Summary and Analysis
Victor is now 17 years old and ready to become a student at the University of Ingolstadt in Ingolstadt, Germany (near Munich), but an outbreak of scarlet fever at home delays his departure. His mother and "cousin" both fight the disease; Caroline Beaufort Frankenstein dies, and Elizabeth recovers. Before Caroline dies, she reveals her unrealized plans for the marriage of Victor and Elizabeth by saying, "my firmest hopes of the future happiness were placed on the prospect of your union."
Elizabeth becomes the family caretaker upon Caroline's death. Victor finds it hard to say goodbye to his family and dear friend, but he sets out for Ingolstadt to begin his studies in science.
Victor meets his mentors, Professor M. Krempe and Professor M. Waldman, at the university. He does not like Krempe, but he does find Waldman a much more conducive and congenial teacher.
Victor does not like Krempe or the subject he teaches, modern studies of natural philosophy. Krempe calls Victor's prior studies of alchemists a waste of time by asking him if he has "really spent your time in studying such nonsense?" Krempe tells Victor that he must begin his studies again and gives him a list of books to read. He also advises Victor to attend the lectures of Professor Waldman in the forthcoming days.
Victor's visit with Professor Waldman goes much different. He describes the 50-year-old Waldman as "his person was short but remarkably erect and his voice the sweetest I had ever heard." Waldman explains to Victor that alchemy was a false science and teaches him that while the alchemist's pursuits were noble, real scientists do the scientific, valuable work.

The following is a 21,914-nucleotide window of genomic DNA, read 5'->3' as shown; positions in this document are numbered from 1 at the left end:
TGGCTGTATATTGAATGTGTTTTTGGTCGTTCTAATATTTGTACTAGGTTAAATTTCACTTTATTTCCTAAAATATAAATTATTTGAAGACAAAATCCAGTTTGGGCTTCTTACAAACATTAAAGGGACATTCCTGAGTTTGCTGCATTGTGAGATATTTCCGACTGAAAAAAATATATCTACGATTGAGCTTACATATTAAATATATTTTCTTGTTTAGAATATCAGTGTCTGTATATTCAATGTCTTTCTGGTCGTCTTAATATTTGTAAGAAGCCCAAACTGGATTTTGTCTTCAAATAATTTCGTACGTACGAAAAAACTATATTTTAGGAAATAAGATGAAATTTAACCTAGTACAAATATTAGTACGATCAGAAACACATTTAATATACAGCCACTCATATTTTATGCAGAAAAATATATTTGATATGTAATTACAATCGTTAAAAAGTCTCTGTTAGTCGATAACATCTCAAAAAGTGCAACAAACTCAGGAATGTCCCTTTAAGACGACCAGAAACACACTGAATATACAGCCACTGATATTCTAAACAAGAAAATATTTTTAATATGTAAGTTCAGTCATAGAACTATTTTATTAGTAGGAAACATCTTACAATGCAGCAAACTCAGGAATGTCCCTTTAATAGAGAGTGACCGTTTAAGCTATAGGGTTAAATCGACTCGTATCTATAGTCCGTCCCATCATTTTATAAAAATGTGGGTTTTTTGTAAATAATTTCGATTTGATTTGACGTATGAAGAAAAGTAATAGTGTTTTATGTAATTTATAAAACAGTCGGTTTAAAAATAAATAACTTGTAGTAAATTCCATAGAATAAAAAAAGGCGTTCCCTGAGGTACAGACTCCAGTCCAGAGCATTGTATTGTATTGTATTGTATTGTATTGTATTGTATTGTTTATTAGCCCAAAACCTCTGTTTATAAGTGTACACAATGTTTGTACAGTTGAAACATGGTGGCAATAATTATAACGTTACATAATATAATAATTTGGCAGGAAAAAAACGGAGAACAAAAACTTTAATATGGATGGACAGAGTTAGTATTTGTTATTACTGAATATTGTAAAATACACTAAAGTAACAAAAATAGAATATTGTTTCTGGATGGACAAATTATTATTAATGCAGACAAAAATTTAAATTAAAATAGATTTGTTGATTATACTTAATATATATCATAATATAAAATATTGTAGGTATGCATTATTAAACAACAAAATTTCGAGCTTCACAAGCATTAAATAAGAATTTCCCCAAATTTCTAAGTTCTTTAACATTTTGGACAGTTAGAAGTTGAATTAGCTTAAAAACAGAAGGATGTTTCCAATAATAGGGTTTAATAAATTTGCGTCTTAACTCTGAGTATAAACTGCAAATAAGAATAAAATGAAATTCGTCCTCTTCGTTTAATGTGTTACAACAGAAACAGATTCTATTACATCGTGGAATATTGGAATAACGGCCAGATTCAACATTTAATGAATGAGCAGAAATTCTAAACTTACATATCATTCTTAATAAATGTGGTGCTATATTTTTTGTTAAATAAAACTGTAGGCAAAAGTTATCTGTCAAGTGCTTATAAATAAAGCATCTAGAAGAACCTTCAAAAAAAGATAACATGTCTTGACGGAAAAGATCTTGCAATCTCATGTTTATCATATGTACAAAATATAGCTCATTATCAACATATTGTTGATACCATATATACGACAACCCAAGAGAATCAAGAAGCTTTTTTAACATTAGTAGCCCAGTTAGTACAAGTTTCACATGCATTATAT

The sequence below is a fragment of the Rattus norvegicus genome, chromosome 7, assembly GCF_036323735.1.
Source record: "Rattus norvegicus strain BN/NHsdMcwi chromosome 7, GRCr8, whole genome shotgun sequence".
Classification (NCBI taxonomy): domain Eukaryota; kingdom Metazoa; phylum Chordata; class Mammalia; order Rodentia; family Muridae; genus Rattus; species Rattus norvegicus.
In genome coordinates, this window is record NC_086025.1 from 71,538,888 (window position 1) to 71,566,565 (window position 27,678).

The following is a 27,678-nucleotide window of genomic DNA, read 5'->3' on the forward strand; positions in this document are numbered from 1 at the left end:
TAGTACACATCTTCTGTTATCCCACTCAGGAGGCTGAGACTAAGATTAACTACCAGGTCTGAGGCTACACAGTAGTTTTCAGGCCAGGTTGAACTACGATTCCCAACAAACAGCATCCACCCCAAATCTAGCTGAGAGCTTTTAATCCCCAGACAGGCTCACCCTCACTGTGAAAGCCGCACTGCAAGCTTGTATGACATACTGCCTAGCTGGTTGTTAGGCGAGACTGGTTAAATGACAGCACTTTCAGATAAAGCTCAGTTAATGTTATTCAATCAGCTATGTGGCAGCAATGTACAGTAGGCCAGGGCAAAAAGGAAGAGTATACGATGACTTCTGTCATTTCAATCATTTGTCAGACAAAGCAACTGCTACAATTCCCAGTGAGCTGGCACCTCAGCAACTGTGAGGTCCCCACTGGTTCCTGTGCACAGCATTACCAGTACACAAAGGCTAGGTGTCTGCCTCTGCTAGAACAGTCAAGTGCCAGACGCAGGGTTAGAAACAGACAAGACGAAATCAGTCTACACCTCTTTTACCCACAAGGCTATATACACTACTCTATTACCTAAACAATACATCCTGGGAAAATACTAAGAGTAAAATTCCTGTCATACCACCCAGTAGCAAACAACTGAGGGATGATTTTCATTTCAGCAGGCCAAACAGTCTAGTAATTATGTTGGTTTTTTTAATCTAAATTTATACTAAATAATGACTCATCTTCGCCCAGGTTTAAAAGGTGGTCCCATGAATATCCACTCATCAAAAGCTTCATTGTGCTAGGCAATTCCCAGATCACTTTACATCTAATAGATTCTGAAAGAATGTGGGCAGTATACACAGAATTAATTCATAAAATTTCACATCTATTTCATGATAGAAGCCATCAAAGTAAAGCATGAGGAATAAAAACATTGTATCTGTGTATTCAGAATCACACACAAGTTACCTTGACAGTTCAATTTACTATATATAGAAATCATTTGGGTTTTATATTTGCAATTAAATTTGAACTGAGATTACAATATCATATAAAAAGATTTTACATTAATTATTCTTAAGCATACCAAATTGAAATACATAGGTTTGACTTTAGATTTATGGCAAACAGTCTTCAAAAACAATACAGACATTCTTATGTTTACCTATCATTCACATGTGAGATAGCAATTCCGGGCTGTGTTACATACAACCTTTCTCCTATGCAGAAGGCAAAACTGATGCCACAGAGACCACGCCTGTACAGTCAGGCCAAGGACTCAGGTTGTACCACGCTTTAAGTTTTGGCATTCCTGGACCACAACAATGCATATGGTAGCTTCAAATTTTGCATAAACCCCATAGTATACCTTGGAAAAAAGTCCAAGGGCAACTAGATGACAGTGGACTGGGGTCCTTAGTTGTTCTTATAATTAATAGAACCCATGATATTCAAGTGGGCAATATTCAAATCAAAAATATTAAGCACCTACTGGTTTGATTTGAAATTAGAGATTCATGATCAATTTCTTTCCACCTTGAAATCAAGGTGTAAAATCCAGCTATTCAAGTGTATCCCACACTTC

Perhaps Mary Shelley is trying to tell us a bit about both men's personalities if we translate both names from the German language. Krempe is the brim of a hat, rather ordinary and mundane; the name sounds like the word "crammed." Wald is a forest or wood, and man, means woodsman or forester. A "wood" jibes with the Romantic idea of returning to nature or natural things, a good place to revive the spirit and spend time; thus, a man with the name "Waldman" would be a more kind and reviving spirit.
Victor sees this "new" science as the enemy to his "own" preconceived science and vows to prove that the alchemists were right. He says he felt as though his new teachings were like a "palpable enemy" to be reckoned with, and he pledges to himself to prove his detractors wrong, by saying "more, far more, will I achieve; treading in the steps already marked, I will pioneer a new way, explore unknown powers, and unfold to the world the deepest mysteries of creation."
Victor spends a restless night and pays Professor Waldman a visit. Here he finds a kindred spirit in his teacher, who does not ridicule his study of Cornelius Agrippa or Paracelsus but instead sees some value in their work. The contributions of these men are not lost in the body of general scientific knowledge. He encourages Victor to study "every branch of natural philosophy," including mathematics, by stating, "if your application equals your ability, I have no doubt of your success." He also gives the young student a brief tour of his own laboratory, taking the time to explain his work and the devices he owns. At Victor's request, Waldman gives him a reading list, and the two part company. The theme of the Romantic notion that technology is not entirely good enters the novel at this point.
Victor calmly recounts that his time was well spent and a portent of his future fate, by saying "Thus ended a day memorable to me; it decided my future destiny."